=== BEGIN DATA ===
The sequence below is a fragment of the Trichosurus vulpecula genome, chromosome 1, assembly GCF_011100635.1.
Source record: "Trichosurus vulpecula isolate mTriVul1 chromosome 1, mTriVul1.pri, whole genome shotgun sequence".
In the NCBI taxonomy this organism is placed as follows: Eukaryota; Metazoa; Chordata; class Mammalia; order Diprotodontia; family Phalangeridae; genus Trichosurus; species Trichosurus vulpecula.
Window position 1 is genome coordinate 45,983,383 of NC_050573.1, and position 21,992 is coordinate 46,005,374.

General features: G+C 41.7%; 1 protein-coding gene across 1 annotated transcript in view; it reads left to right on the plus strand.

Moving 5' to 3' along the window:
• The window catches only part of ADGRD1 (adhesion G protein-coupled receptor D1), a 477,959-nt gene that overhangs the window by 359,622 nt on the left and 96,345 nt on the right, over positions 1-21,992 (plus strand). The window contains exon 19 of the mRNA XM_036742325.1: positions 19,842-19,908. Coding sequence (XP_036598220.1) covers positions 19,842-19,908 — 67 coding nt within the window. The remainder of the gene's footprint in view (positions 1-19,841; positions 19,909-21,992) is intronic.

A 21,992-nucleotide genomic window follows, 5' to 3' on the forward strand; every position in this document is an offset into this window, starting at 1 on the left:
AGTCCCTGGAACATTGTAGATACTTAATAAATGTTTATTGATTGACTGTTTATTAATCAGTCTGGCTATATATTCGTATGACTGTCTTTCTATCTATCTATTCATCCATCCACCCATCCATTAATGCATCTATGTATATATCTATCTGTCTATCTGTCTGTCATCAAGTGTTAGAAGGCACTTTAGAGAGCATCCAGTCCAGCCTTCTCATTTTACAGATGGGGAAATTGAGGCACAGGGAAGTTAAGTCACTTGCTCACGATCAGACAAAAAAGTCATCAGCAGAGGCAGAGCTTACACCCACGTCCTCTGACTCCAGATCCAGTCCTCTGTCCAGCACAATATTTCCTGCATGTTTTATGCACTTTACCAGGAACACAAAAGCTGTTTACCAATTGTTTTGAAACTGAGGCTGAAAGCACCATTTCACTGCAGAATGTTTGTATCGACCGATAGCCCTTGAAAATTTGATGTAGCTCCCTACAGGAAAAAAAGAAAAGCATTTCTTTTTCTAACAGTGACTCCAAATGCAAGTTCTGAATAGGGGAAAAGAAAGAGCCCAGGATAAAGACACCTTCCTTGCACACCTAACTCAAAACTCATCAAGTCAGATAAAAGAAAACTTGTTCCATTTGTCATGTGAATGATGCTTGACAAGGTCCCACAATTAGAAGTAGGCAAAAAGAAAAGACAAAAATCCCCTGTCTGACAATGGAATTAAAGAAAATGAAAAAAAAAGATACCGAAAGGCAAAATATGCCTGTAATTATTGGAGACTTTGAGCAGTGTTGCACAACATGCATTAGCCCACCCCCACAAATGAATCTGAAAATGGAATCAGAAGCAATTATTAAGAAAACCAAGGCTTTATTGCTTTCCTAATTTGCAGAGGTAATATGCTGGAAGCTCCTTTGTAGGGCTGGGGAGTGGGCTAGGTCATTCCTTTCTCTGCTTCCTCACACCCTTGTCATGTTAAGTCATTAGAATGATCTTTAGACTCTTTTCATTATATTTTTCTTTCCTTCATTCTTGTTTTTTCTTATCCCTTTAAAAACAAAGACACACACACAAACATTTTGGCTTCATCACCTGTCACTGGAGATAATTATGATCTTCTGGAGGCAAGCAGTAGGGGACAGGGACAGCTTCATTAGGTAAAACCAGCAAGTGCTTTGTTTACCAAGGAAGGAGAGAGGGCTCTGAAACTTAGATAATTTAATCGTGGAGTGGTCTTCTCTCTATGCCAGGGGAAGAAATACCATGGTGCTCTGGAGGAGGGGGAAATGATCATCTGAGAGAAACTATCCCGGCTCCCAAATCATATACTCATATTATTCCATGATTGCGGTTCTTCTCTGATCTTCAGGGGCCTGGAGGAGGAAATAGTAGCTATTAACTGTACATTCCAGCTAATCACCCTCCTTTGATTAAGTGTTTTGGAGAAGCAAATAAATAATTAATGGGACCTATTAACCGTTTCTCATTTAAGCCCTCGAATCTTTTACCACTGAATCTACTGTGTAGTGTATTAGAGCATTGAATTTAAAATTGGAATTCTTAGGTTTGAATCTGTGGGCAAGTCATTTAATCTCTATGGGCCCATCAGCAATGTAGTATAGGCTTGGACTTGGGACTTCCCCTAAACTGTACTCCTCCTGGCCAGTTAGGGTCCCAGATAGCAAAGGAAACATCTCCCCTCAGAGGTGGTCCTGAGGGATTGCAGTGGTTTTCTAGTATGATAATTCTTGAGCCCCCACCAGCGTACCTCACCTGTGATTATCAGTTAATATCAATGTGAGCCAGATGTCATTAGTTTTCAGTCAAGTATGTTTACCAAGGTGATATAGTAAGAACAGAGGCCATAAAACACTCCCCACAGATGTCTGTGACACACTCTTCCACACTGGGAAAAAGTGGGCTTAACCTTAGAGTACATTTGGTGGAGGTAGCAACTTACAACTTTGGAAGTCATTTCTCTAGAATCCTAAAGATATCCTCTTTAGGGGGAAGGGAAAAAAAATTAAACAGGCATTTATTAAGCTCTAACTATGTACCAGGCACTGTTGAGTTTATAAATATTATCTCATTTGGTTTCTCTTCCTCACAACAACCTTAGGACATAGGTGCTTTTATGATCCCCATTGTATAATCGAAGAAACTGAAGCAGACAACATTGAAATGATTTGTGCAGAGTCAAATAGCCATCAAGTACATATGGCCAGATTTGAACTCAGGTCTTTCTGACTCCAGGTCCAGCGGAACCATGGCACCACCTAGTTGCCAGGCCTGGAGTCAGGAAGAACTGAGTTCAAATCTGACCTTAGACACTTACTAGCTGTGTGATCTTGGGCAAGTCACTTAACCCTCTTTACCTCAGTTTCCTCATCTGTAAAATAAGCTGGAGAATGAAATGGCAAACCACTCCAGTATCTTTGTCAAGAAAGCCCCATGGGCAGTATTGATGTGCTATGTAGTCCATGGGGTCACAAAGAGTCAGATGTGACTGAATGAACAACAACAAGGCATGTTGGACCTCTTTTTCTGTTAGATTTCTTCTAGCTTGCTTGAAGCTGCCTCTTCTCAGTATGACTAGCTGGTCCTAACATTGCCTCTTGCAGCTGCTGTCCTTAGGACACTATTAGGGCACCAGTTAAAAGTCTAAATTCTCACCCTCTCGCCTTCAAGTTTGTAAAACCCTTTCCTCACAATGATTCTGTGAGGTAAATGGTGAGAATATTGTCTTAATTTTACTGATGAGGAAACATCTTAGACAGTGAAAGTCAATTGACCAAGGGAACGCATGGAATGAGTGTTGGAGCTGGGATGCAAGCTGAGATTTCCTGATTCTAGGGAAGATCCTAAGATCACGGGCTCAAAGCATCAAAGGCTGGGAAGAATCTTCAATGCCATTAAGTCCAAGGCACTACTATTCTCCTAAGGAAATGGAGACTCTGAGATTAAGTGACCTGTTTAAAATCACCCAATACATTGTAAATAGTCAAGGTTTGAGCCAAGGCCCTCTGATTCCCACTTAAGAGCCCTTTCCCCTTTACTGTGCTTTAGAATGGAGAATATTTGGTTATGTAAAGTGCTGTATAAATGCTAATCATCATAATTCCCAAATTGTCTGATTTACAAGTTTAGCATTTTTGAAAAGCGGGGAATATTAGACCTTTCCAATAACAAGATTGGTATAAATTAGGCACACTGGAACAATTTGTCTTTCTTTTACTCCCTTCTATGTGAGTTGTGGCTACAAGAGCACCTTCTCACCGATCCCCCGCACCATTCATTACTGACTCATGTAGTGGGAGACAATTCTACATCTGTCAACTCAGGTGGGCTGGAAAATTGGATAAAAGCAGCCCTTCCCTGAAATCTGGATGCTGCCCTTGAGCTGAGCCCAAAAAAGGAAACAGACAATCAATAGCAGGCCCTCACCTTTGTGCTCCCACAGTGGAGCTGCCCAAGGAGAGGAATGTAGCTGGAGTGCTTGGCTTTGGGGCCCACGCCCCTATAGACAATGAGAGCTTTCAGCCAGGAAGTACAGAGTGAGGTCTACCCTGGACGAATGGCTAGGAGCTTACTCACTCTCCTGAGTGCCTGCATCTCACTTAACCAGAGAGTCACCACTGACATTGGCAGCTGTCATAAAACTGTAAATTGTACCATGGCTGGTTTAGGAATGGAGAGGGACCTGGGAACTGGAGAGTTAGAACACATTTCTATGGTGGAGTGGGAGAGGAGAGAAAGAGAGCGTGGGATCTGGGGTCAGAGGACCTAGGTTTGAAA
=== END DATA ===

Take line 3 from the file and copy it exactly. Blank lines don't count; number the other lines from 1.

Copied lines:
In the NCBI taxonomy this organism is placed as follows: Eukaryota; Metazoa; Chordata; class Mammalia; order Diprotodontia; family Phalangeridae; genus Trichosurus; species Trichosurus vulpecula.